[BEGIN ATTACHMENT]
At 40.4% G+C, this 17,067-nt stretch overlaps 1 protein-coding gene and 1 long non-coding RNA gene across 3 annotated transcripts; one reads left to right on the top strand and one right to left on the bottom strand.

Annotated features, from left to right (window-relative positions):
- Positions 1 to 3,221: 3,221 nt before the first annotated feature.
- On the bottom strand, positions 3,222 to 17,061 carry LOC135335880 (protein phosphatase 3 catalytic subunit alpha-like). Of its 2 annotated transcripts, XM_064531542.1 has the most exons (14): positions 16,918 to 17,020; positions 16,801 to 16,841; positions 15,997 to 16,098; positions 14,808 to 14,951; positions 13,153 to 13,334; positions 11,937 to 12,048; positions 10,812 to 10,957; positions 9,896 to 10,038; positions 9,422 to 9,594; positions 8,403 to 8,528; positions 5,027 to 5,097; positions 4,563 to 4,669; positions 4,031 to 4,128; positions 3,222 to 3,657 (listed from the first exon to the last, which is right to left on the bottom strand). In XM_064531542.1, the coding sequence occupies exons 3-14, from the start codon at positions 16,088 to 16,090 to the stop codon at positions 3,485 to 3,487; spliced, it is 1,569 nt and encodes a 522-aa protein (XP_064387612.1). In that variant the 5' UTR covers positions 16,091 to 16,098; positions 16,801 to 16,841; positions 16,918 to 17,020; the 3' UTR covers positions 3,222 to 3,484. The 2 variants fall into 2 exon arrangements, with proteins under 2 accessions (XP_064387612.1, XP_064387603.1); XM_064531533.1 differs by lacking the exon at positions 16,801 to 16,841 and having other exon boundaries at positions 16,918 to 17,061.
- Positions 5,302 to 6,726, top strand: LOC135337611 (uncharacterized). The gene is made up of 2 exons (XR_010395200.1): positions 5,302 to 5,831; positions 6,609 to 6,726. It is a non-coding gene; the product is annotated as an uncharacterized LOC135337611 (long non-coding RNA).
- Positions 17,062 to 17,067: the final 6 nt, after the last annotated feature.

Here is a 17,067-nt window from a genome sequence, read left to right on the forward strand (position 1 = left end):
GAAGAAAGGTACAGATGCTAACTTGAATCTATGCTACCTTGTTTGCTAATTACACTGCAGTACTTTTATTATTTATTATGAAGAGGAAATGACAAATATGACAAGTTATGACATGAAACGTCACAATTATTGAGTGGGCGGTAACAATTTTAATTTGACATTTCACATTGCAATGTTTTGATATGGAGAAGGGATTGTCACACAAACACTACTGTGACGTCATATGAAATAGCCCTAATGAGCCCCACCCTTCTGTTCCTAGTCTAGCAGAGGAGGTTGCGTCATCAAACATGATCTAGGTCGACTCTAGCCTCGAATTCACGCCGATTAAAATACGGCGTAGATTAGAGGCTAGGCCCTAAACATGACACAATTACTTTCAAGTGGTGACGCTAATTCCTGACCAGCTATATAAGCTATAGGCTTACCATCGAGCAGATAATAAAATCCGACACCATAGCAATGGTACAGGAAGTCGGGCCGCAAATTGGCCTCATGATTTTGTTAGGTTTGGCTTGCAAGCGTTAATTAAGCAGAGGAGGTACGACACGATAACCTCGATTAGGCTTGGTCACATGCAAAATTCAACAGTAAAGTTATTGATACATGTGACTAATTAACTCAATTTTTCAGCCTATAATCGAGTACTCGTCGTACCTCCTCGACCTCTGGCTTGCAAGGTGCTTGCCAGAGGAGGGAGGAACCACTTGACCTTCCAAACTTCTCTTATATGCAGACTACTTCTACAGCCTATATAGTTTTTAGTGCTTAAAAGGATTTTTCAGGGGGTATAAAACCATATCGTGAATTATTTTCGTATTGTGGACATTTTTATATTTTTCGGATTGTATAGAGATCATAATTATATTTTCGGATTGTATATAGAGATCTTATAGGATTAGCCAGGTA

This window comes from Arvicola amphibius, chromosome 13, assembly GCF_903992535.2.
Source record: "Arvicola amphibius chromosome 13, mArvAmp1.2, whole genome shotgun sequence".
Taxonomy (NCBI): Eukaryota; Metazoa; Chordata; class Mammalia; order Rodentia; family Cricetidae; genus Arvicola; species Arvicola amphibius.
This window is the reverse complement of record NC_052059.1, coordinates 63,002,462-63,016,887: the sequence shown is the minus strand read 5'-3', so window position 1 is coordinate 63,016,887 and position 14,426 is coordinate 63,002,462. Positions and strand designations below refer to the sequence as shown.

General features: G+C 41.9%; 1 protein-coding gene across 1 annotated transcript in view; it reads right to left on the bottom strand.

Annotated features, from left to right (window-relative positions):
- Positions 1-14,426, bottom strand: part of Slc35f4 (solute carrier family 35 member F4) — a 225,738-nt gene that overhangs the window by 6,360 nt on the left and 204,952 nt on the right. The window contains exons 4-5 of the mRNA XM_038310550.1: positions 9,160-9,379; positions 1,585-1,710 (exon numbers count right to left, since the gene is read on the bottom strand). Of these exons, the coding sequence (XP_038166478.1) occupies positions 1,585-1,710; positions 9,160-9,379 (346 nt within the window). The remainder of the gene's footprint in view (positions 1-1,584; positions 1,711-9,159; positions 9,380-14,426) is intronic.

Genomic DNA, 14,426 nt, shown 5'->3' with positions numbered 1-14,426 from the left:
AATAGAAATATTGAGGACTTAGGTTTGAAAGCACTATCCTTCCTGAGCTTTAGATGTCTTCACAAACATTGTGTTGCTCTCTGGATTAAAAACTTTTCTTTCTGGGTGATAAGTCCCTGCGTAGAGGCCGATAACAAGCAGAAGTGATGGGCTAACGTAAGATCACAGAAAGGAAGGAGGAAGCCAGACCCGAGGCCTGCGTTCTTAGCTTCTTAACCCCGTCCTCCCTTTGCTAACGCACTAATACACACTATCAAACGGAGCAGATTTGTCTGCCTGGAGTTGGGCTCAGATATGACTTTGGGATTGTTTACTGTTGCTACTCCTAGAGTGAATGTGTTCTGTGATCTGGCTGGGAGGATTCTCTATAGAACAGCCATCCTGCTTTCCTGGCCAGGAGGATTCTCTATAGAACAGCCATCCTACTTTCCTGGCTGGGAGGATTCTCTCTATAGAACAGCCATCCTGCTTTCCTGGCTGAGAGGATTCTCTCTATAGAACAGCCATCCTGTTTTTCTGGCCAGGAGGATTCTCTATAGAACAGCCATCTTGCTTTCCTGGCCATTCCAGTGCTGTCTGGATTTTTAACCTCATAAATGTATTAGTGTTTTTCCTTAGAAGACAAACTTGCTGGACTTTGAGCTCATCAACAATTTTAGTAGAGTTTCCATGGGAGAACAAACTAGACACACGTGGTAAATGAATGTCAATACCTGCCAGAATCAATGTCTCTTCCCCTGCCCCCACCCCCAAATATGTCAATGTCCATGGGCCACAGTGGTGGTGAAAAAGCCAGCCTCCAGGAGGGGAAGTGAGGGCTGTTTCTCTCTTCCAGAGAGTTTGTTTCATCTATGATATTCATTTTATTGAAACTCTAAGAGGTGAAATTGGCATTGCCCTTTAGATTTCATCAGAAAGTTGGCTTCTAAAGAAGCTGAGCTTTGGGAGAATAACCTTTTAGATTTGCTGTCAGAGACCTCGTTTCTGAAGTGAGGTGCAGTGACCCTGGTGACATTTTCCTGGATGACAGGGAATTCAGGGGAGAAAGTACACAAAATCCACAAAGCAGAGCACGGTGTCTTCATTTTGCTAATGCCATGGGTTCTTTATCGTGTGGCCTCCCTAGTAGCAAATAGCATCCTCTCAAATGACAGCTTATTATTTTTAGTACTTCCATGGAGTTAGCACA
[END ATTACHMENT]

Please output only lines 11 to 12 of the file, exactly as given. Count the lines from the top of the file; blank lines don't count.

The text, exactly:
Taxonomy (NCBI): Eukaryota; Metazoa; Chordata; class Mammalia; order Rodentia; family Cricetidae; genus Arvicola; species Arvicola amphibius.
This window is the reverse complement of record NC_052059.1, coordinates 63,002,462-63,016,887: the sequence shown is the minus strand read 5'-3', so window position 1 is coordinate 63,016,887 and position 14,426 is coordinate 63,002,462. Positions and strand designations below refer to the sequence as shown.